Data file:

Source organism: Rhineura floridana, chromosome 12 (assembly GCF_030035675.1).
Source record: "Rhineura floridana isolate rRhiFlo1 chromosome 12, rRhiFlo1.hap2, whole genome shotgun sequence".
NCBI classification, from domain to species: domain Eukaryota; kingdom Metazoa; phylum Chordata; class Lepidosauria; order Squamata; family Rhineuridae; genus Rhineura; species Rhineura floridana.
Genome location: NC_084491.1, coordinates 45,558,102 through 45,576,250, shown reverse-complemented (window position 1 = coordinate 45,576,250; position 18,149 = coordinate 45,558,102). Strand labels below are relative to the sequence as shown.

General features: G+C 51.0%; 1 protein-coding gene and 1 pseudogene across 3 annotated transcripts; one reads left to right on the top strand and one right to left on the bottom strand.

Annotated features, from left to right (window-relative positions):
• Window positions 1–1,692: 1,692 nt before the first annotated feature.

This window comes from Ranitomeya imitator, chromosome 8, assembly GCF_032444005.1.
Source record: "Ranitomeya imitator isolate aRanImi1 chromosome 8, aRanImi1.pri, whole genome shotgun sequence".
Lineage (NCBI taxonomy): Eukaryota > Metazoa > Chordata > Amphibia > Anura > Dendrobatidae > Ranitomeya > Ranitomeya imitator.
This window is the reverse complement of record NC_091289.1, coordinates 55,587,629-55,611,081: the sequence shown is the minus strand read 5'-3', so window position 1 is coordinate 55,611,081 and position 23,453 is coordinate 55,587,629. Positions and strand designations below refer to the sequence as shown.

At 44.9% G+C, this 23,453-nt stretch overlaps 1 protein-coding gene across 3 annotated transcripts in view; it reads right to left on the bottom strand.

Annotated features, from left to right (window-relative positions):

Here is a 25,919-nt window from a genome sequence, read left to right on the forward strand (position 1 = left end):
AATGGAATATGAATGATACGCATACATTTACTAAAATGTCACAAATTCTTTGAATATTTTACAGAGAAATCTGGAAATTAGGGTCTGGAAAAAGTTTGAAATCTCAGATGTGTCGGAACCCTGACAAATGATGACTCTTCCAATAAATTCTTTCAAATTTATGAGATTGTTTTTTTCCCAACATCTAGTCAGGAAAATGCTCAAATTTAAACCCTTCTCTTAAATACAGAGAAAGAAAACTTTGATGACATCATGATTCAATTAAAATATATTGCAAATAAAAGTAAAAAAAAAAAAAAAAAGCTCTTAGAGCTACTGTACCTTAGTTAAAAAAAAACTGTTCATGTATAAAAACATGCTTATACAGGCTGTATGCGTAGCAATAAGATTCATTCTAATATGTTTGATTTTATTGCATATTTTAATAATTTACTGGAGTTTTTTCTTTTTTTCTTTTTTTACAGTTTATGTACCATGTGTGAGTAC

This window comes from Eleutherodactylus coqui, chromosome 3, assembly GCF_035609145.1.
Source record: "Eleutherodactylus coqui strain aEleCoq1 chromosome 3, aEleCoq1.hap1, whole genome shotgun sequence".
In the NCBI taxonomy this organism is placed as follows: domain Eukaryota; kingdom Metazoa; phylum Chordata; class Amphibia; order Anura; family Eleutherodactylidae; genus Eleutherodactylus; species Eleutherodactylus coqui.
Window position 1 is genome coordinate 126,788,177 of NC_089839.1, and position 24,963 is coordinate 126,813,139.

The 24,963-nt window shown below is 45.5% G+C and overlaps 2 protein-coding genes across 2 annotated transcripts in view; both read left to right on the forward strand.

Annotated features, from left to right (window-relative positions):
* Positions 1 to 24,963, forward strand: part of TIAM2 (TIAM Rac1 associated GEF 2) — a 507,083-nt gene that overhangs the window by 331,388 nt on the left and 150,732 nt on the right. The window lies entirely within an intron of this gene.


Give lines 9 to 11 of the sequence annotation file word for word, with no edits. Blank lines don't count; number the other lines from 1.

Source record: "Ranitomeya imitator isolate aRanImi1 chromosome 8, aRanImi1.pri, whole genome shotgun sequence".
Lineage (NCBI taxonomy): Eukaryota > Metazoa > Chordata > Amphibia > Anura > Dendrobatidae > Ranitomeya > Ranitomeya imitator.
This window is the reverse complement of record NC_091289.1, coordinates 55,587,629-55,611,081: the sequence shown is the minus strand read 5'-3', so window position 1 is coordinate 55,611,081 and position 23,453 is coordinate 55,587,629. Positions and strand designations below refer to the sequence as shown.